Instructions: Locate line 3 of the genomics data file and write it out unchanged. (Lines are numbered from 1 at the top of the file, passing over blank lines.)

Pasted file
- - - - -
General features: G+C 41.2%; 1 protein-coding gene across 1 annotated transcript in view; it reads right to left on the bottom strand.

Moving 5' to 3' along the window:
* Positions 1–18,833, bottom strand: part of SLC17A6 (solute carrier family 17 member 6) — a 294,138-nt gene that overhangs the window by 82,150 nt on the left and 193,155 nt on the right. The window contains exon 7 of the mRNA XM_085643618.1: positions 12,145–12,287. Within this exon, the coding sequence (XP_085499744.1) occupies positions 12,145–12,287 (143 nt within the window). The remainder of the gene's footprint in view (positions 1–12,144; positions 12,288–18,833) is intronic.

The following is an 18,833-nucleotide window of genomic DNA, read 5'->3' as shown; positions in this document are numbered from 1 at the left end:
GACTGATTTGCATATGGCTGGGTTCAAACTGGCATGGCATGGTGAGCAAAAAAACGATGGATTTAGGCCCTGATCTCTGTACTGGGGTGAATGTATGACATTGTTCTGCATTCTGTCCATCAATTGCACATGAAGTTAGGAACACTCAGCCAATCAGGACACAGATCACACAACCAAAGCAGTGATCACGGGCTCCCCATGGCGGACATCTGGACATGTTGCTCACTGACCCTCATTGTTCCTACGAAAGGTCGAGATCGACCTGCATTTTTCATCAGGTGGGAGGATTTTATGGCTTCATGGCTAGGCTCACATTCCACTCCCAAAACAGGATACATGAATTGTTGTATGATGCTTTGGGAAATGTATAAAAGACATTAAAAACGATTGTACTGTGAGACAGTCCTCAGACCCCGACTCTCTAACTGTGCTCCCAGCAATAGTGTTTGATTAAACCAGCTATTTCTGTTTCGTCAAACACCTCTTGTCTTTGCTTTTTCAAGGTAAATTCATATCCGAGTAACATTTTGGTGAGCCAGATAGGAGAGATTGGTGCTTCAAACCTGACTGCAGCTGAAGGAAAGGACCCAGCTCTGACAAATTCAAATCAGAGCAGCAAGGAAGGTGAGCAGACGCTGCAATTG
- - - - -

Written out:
* Positions 1–18,833, bottom strand: part of SLC17A6 (solute carrier family 17 member 6) — a 294,138-nt gene that overhangs the window by 82,150 nt on the left and 193,155 nt on the right. The window contains exon 7 of the mRNA XM_085643618.1: positions 12,145–12,287. Within this exon, the coding sequence (XP_085499744.1) occupies positions 12,145–12,287 (143 nt within the window). The remainder of the gene's footprint in view (positions 1–12,144; positions 12,288–18,833) is intronic.